Selling a Business: Should You Use a Broker?
18 July 2022: Selling a Business: Should You Use a Broker?
If you’re selling a business, should you use a business broker?
Well, given that we’re professional business brokers, it’s probably not very difficult to figure out on which side of this debate we fall.
But the real issue here is “why”; why you should use a professional broker.
As you can probably imagine, brokers in the Worldwide Business Brokers network have this discussion with business owners every week – whether at an initial meeting to discuss the possible sale of the owner’s business, a Chamber of Commerce business get-together and even at a chance meeting at the local 7-11. I’ve personally had this discussion in the gym – more than once, in fact. A business owner asked about the process of selling a business and BOOM – we’re off to the races!
Some business owners think that handling the sale themself – sometimes referred to as a “private listing” – has some advantages over listing with a business broker. Let’s look at some of of those so-called advantages – and their more than counter-balancing disadvantages.
Using a Professional Broker: For and Against
- Control of the marketing and advertising. I’ve heard a weird argument that a private listing allows the business owner to control the marketing of their business. Supposedly, this will allow the seller more freedom to choose a buyer. But someone untrained in selling businesses has little to no knowledge on how to market the business or how to develop the marketing program and its attendant materials. And a private listing will get only a fraction of the exposure that listing with a broker will give it because professional brokers not only cast a wide net when looking for buyers but also have lists of buyers in their databases from the get-go. The more people aware of the opportunity, the more likely the sale – and more likely at a more favorable valuation.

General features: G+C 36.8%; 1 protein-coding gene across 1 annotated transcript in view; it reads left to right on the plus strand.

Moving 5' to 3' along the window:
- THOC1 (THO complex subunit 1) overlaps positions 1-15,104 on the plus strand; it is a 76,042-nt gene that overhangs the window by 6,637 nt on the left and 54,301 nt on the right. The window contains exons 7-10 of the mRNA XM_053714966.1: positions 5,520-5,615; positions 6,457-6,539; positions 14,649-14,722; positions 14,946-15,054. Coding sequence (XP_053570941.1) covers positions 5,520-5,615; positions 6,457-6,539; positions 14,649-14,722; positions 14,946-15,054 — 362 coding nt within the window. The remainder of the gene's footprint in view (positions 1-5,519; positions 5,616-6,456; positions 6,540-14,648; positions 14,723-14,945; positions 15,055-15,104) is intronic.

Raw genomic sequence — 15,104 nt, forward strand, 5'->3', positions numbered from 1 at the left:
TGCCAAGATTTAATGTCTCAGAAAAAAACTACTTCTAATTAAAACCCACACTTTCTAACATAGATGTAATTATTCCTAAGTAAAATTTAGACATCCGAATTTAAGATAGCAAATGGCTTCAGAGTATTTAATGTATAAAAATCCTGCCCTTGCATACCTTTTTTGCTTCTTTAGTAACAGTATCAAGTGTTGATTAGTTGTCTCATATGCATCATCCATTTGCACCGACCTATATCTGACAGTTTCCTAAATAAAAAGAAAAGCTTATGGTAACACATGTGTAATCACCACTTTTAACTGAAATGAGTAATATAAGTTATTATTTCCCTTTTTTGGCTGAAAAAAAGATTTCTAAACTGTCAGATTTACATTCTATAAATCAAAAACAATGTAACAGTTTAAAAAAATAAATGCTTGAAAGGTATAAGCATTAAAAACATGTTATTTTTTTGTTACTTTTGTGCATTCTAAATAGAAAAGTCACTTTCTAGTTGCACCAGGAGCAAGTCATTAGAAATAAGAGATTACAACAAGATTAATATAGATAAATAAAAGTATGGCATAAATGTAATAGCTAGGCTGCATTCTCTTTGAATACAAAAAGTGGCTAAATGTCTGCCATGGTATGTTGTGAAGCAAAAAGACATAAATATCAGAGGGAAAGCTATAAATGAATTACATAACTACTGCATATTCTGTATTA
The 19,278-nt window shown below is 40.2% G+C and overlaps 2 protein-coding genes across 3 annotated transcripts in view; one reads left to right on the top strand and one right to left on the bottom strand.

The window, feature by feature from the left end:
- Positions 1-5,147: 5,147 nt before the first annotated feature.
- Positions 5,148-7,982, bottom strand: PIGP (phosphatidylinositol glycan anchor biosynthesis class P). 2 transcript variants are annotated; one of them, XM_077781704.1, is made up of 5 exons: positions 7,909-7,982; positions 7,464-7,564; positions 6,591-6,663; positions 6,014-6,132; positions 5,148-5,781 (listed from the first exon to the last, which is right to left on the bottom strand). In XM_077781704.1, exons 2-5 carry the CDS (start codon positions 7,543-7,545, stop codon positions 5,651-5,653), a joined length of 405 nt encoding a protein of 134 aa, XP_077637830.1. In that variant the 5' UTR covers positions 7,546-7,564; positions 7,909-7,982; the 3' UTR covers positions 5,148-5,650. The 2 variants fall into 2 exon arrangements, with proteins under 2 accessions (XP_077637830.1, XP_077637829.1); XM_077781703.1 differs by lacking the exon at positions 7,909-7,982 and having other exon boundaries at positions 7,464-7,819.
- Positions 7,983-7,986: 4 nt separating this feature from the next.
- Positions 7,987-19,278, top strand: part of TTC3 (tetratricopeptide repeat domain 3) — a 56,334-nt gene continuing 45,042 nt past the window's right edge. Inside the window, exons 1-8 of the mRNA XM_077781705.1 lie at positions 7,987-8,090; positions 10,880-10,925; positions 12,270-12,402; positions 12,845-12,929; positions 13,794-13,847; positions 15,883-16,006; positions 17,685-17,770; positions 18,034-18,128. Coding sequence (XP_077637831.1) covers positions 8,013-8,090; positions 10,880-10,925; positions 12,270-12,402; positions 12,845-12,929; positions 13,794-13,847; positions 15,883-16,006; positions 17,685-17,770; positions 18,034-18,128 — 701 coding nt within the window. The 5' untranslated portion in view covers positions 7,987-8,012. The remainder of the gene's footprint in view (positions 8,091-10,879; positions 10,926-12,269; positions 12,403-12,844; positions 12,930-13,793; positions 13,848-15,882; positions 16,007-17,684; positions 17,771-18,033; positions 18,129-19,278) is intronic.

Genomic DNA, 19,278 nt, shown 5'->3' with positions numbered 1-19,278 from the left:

- Managing the due diligence process. A private listing supposedly gives the business owner an advantage by managing the due diligence process themselves. Oh, yeah? In the more than 20 years since founding Worldwide Business Brokers, I’ve yet to hear of any business owner that understands the scope of a buyer’s due diligence, let alone has the time and zen-like personality to manage it. The due diligence process is often extremely invasive and many owners take offense at the questions buyers ask or proof of some claim that buyers request. This can completely derail a potential deal. Business brokers do this all the time and the properly trained ones know well how to manage the process.
We offer a comprehensive coaching program – both group coaching in our Brokers’ Roundtable community as well as one-on-one coaching – tailored to Realtors, business owners , buyers and anyone interested in valuing, buying or selling a business.
If you’d like to learn more, email me at jo*@Wo*******************.com